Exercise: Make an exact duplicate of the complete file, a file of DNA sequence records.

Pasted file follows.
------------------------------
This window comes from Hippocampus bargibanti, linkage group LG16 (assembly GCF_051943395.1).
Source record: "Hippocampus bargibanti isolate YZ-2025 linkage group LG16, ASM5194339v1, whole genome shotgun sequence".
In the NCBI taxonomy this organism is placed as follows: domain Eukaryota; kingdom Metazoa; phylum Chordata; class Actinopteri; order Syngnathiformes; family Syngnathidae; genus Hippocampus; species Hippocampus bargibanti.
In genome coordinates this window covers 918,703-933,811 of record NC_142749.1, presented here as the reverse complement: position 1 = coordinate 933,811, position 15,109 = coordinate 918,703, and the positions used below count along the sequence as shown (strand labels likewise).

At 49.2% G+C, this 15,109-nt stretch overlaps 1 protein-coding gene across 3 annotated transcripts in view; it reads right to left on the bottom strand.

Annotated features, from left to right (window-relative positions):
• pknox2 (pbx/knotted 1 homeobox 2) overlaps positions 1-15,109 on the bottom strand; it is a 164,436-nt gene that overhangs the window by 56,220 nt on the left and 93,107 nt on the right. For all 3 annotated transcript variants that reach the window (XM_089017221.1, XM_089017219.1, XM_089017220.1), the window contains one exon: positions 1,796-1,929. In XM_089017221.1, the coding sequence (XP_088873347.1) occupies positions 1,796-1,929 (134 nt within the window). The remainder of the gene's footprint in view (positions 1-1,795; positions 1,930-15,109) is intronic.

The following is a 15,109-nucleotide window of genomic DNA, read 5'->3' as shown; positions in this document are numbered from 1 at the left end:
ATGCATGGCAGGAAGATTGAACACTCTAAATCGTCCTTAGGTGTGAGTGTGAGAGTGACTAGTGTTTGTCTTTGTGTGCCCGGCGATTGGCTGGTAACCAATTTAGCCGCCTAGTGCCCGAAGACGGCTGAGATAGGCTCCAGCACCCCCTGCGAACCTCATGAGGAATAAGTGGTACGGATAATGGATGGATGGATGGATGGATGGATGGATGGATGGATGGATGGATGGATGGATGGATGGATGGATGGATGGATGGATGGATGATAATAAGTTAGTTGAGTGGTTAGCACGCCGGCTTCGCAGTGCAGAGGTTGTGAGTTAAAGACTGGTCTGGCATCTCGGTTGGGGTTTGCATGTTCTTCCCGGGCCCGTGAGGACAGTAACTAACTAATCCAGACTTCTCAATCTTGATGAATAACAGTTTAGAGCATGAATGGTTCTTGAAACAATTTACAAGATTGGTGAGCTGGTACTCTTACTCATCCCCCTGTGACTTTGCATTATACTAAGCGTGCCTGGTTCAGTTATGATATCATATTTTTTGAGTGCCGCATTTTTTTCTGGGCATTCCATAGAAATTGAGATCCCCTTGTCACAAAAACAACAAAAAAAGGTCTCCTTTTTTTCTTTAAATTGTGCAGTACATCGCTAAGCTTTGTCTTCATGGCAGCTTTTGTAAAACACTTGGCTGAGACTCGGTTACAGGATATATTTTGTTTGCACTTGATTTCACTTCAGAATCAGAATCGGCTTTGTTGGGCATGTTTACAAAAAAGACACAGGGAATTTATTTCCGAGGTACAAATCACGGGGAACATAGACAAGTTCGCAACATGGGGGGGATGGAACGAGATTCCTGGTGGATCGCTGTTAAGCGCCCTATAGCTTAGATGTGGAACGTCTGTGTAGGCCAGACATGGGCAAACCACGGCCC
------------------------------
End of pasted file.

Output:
This window comes from Hippocampus bargibanti, linkage group LG16 (assembly GCF_051943395.1).
Source record: "Hippocampus bargibanti isolate YZ-2025 linkage group LG16, ASM5194339v1, whole genome shotgun sequence".
In the NCBI taxonomy this organism is placed as follows: domain Eukaryota; kingdom Metazoa; phylum Chordata; class Actinopteri; order Syngnathiformes; family Syngnathidae; genus Hippocampus; species Hippocampus bargibanti.
In genome coordinates this window covers 918,703-933,811 of record NC_142749.1, presented here as the reverse complement: position 1 = coordinate 933,811, position 15,109 = coordinate 918,703, and the positions used below count along the sequence as shown (strand labels likewise).

At 49.2% G+C, this 15,109-nt stretch overlaps 1 protein-coding gene across 3 annotated transcripts in view; it reads right to left on the bottom strand.

Annotated features, from left to right (window-relative positions):
• pknox2 (pbx/knotted 1 homeobox 2) overlaps positions 1-15,109 on the bottom strand; it is a 164,436-nt gene that overhangs the window by 56,220 nt on the left and 93,107 nt on the right. For all 3 annotated transcript variants that reach the window (XM_089017221.1, XM_089017219.1, XM_089017220.1), the window contains one exon: positions 1,796-1,929. In XM_089017221.1, the coding sequence (XP_088873347.1) occupies positions 1,796-1,929 (134 nt within the window). The remainder of the gene's footprint in view (positions 1-1,795; positions 1,930-15,109) is intronic.

The following is a 15,109-nucleotide window of genomic DNA, read 5'->3' as shown; positions in this document are numbered from 1 at the left end:
ATGCATGGCAGGAAGATTGAACACTCTAAATCGTCCTTAGGTGTGAGTGTGAGAGTGACTAGTGTTTGTCTTTGTGTGCCCGGCGATTGGCTGGTAACCAATTTAGCCGCCTAGTGCCCGAAGACGGCTGAGATAGGCTCCAGCACCCCCTGCGAACCTCATGAGGAATAAGTGGTACGGATAATGGATGGATGGATGGATGGATGGATGGATGGATGGATGGATGGATGGATGGATGGATGGATGGATGGATGGATGGATGGATGATAATAAGTTAGTTGAGTGGTTAGCACGCCGGCTTCGCAGTGCAGAGGTTGTGAGTTAAAGACTGGTCTGGCATCTCGGTTGGGGTTTGCATGTTCTTCCCGGGCCCGTGAGGACAGTAACTAACTAATCCAGACTTCTCAATCTTGATGAATAACAGTTTAGAGCATGAATGGTTCTTGAAACAATTTACAAGATTGGTGAGCTGGTACTCTTACTCATCCCCCTGTGACTTTGCATTATACTAAGCGTGCCTGGTTCAGTTATGATATCATATTTTTTGAGTGCCGCATTTTTTTCTGGGCATTCCATAGAAATTGAGATCCCCTTGTCACAAAAACAACAAAAAAAGGTCTCCTTTTTTTCTTTAAATTGTGCAGTACATCGCTAAGCTTTGTCTTCATGGCAGCTTTTGTAAAACACTTGGCTGAGACTCGGTTACAGGATATATTTTGTTTGCACTTGATTTCACTTCAGAATCAGAATCGGCTTTGTTGGGCATGTTTACAAAAAAGACACAGGGAATTTATTTCCGAGGTACAAATCACGGGGAACATAGACAAGTTCGCAACATGGGGGGGATGGAACGAGATTCCTGGTGGATCGCTGTTAAGCGCCCTATAGCTTAGATGTGGAACGTCTGTGTAGGCCAGACATGGGCAAACCACGGCCC